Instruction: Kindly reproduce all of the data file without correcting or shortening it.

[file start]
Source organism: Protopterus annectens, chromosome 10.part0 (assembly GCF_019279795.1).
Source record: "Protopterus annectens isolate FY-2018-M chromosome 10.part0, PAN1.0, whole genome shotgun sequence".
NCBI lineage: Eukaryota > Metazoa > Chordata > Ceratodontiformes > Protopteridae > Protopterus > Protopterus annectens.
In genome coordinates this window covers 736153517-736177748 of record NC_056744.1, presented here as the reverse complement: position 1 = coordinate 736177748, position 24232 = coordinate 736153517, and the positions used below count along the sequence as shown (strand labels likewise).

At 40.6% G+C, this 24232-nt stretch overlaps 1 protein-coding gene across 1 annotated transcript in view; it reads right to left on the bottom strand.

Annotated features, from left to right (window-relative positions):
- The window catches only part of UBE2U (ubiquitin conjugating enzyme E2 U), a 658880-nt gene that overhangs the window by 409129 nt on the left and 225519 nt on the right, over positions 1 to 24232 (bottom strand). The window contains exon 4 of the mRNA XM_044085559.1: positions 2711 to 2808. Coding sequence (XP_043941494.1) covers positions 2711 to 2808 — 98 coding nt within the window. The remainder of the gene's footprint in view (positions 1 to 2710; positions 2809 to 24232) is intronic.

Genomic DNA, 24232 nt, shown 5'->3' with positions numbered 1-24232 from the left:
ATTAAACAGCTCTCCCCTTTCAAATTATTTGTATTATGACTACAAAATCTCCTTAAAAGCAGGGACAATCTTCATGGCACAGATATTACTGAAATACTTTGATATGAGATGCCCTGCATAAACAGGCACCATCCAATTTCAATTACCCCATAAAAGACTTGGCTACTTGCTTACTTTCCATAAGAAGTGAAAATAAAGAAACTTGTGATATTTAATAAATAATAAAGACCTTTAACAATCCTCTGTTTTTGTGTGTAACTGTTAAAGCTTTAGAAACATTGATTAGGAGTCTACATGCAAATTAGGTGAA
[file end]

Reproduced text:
Source organism: Protopterus annectens, chromosome 10.part0 (assembly GCF_019279795.1).
Source record: "Protopterus annectens isolate FY-2018-M chromosome 10.part0, PAN1.0, whole genome shotgun sequence".
NCBI lineage: Eukaryota > Metazoa > Chordata > Ceratodontiformes > Protopteridae > Protopterus > Protopterus annectens.
In genome coordinates this window covers 736153517-736177748 of record NC_056744.1, presented here as the reverse complement: position 1 = coordinate 736177748, position 24232 = coordinate 736153517, and the positions used below count along the sequence as shown (strand labels likewise).

At 40.6% G+C, this 24232-nt stretch overlaps 1 protein-coding gene across 1 annotated transcript in view; it reads right to left on the bottom strand.

Annotated features, from left to right (window-relative positions):
- The window catches only part of UBE2U (ubiquitin conjugating enzyme E2 U), a 658880-nt gene that overhangs the window by 409129 nt on the left and 225519 nt on the right, over positions 1 to 24232 (bottom strand). The window contains exon 4 of the mRNA XM_044085559.1: positions 2711 to 2808. Coding sequence (XP_043941494.1) covers positions 2711 to 2808 — 98 coding nt within the window. The remainder of the gene's footprint in view (positions 1 to 2710; positions 2809 to 24232) is intronic.

Genomic DNA, 24232 nt, shown 5'->3' with positions numbered 1-24232 from the left:
ATTAAACAGCTCTCCCCTTTCAAATTATTTGTATTATGACTACAAAATCTCCTTAAAAGCAGGGACAATCTTCATGGCACAGATATTACTGAAATACTTTGATATGAGATGCCCTGCATAAACAGGCACCATCCAATTTCAATTACCCCATAAAAGACTTGGCTACTTGCTTACTTTCCATAAGAAGTGAAAATAAAGAAACTTGTGATATTTAATAAATAATAAAGACCTTTAACAATCCTCTGTTTTTGTGTGTAACTGTTAAAGCTTTAGAAACATTGATTAGGAGTCTACATGCAAATTAGGTGAA